Bacterial etiology of bovine clinical mastitis –
data from Saari Ambulatory Clinic in 2002–2003

Marika Nevala, Suvi Taponen and Satu Pyörälä


Comprehensive data on the distribution of bacteria causing clinical bovine mastitis are not available for any country. According to the results from individual studies, the bacterial etiology of clinical mastitis changes over time and there are clear differences between countries. The aim of the present study was to investigate the bacterial etiology of clinical mastitis in 2002–2003 in the practice area of Saari Ambulatory Clinic.

The material comprised 1017 cases of clinical mastitis (code 301 in the diagnosis list of the Finnish health recording system), from which aseptic milk samples were collected. The distribution of bacteria isolated from the samples was as follows: Staphylococcus aureus 10.7 %, coagulase-negative staphylococci (CNS) 15.6 %, Streptococcus uberis 13.7 %, Streptococcus dysgalactiae 9.5 %, coliforms 11.6 %, Arcanobacterium pyogenes 3.8 %, and other bacteria or mixed growth 7.9 %. No bacterial growth was recorded for 27.1 % of the samples. Susceptibility of staphylococci to penicillin G in vitro was tested using a beta-lactamase test: 22.9 % of S. aureus and 13.2 % of CNS were resistant to penicillin. Compared with the situation in the 1980's, the proportion of S. aureus as a clinical mastitis causing agent is lower and CNS have become more common. Samples with no bacterial growth were found more frequently than before. Penicillin-resistance of staphylococci was clearly lower than reported in the nationwide survey.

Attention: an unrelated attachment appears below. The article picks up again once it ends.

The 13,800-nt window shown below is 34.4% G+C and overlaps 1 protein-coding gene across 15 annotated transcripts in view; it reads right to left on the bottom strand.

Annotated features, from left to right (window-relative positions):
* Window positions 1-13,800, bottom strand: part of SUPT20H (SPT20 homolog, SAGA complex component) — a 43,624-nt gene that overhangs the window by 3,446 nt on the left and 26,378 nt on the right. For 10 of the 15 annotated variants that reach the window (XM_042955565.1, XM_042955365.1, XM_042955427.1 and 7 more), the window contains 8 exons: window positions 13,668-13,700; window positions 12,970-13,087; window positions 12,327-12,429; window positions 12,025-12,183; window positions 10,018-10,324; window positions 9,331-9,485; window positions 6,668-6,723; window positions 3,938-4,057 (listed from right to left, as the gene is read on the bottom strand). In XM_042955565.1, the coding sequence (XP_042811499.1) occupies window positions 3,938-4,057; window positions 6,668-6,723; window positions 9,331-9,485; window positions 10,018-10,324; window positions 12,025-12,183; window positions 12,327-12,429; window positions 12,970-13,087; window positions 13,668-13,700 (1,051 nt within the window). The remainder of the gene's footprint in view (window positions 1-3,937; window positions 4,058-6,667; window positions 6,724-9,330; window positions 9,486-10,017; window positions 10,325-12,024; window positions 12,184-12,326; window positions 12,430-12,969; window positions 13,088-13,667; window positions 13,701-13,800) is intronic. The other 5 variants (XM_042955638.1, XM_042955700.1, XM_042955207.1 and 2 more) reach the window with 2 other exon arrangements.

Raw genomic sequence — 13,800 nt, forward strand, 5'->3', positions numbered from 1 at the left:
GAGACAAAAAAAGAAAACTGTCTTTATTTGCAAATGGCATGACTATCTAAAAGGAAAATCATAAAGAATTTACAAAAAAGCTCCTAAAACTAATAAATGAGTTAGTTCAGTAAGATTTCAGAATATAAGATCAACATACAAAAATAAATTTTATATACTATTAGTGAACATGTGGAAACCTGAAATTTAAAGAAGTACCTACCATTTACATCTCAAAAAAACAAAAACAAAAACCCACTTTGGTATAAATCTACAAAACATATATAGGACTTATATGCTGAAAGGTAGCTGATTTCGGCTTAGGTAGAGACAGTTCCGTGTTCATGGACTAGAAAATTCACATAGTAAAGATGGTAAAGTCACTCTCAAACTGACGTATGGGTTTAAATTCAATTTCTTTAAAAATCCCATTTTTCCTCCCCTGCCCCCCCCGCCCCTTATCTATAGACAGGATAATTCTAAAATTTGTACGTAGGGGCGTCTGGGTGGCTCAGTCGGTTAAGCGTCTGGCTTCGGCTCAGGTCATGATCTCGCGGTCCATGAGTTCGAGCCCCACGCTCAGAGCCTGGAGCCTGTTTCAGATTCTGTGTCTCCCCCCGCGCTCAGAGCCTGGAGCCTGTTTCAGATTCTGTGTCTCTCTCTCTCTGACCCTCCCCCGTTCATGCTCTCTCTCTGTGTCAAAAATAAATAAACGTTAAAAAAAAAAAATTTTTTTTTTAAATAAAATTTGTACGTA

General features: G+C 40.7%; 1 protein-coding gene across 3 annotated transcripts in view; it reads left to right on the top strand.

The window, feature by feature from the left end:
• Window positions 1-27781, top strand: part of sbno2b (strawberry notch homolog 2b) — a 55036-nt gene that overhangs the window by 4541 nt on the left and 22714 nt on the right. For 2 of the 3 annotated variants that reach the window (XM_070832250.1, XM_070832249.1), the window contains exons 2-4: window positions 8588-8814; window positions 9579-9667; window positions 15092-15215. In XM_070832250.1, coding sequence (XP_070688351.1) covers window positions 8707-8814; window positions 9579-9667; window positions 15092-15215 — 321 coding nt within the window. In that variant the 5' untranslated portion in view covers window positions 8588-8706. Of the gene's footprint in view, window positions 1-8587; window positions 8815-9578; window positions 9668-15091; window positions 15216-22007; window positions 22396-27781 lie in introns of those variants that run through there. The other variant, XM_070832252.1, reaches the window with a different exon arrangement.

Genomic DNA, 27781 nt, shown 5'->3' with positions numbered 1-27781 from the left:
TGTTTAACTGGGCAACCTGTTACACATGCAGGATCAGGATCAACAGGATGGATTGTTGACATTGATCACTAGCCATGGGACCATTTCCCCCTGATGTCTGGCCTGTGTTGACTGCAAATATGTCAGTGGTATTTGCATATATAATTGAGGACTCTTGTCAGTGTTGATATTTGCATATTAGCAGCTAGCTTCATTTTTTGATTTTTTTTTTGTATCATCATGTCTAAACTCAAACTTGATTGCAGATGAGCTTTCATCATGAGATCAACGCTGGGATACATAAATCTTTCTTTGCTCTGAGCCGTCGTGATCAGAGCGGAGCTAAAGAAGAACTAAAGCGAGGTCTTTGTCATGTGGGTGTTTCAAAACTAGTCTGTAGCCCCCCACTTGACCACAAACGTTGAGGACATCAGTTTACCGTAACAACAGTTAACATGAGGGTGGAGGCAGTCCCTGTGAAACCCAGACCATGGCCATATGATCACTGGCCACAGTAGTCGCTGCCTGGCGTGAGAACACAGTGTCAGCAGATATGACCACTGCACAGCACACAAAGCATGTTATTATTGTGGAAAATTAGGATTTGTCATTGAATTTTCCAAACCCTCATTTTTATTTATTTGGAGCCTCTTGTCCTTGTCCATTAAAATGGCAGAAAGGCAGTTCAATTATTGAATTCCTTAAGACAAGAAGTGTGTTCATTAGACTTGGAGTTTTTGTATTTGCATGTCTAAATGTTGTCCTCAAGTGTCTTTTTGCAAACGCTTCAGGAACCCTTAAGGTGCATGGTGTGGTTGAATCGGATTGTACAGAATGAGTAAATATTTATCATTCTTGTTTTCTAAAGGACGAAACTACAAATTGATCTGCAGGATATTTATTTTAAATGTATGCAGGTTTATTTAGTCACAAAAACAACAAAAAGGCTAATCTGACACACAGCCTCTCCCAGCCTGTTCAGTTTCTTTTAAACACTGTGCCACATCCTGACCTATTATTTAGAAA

The results are compared with those from earlier studies carried out during the 1980's and 1990's in the same area. Literature on the bacterial etiology of clinical mastitis is reviewed and the present results are compared with those from other countries as well as with the results from the Finnish mastitis survey on subclinical mastitis from 2001.

Microbiology of fresh produce
Microbial flora and spoilage of fresh produce – a review

Tiina Tiainen


The use of fresh produce all year round has increased enourmously. Availability problems due to seasonal change because of Finland’s geo-graphical position, have been solved by the increasing import from dis-tant countries. For example, new methods, which enable an effective reduction of the growth of spoilage microbes, have made it possible to import fresh produce from all over the world. This literature review treats normal microbial flora in fresh produce and factors that affect spoilage of fresh produce.